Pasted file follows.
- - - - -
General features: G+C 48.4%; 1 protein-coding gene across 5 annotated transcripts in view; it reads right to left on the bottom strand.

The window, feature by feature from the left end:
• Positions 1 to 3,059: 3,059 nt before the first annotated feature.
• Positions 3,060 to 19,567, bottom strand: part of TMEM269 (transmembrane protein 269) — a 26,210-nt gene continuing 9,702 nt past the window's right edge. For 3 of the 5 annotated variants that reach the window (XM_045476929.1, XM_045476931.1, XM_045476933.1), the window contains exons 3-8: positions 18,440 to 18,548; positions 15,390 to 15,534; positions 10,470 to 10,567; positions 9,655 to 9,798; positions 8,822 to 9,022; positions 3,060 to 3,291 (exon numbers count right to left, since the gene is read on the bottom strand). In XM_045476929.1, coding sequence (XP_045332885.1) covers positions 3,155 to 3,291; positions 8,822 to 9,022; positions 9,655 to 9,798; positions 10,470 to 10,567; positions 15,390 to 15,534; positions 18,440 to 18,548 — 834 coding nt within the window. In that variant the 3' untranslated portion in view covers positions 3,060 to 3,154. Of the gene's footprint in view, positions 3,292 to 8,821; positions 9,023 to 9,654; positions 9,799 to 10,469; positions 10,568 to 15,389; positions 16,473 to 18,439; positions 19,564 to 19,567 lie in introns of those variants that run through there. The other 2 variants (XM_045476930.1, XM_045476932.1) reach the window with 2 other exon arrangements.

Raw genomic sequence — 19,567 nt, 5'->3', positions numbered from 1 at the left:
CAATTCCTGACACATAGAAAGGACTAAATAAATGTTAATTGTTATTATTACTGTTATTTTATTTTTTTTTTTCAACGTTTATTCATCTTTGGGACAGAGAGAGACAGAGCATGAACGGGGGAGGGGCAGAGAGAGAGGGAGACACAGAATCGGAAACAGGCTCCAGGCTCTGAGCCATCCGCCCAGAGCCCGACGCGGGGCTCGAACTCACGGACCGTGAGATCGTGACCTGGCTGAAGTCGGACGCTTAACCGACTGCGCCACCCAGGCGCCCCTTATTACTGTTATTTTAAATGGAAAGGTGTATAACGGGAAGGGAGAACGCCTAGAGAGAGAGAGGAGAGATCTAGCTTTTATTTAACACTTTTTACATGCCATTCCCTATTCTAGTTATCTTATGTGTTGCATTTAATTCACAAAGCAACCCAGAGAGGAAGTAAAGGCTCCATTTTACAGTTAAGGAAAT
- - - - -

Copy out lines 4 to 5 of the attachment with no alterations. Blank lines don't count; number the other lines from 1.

• Positions 3,060 to 19,567, bottom strand: part of TMEM269 (transmembrane protein 269) — a 26,210-nt gene continuing 9,702 nt past the window's right edge. For 3 of the 5 annotated variants that reach the window (XM_045476929.1, XM_045476931.1, XM_045476933.1), the window contains exons 3-8: positions 18,440 to 18,548; positions 15,390 to 15,534; positions 10,470 to 10,567; positions 9,655 to 9,798; positions 8,822 to 9,022; positions 3,060 to 3,291 (exon numbers count right to left, since the gene is read on the bottom strand). In XM_045476929.1, coding sequence (XP_045332885.1) covers positions 3,155 to 3,291; positions 8,822 to 9,022; positions 9,655 to 9,798; positions 10,470 to 10,567; positions 15,390 to 15,534; positions 18,440 to 18,548 — 834 coding nt within the window. In that variant the 3' untranslated portion in view covers positions 3,060 to 3,154. Of the gene's footprint in view, positions 3,292 to 8,821; positions 9,023 to 9,654; positions 9,799 to 10,469; positions 10,568 to 15,389; positions 16,473 to 18,439; positions 19,564 to 19,567 lie in introns of those variants that run through there. The other 2 variants (XM_045476930.1, XM_045476932.1) reach the window with 2 other exon arrangements.

Raw genomic sequence — 19,567 nt, 5'->3', positions numbered from 1 at the left: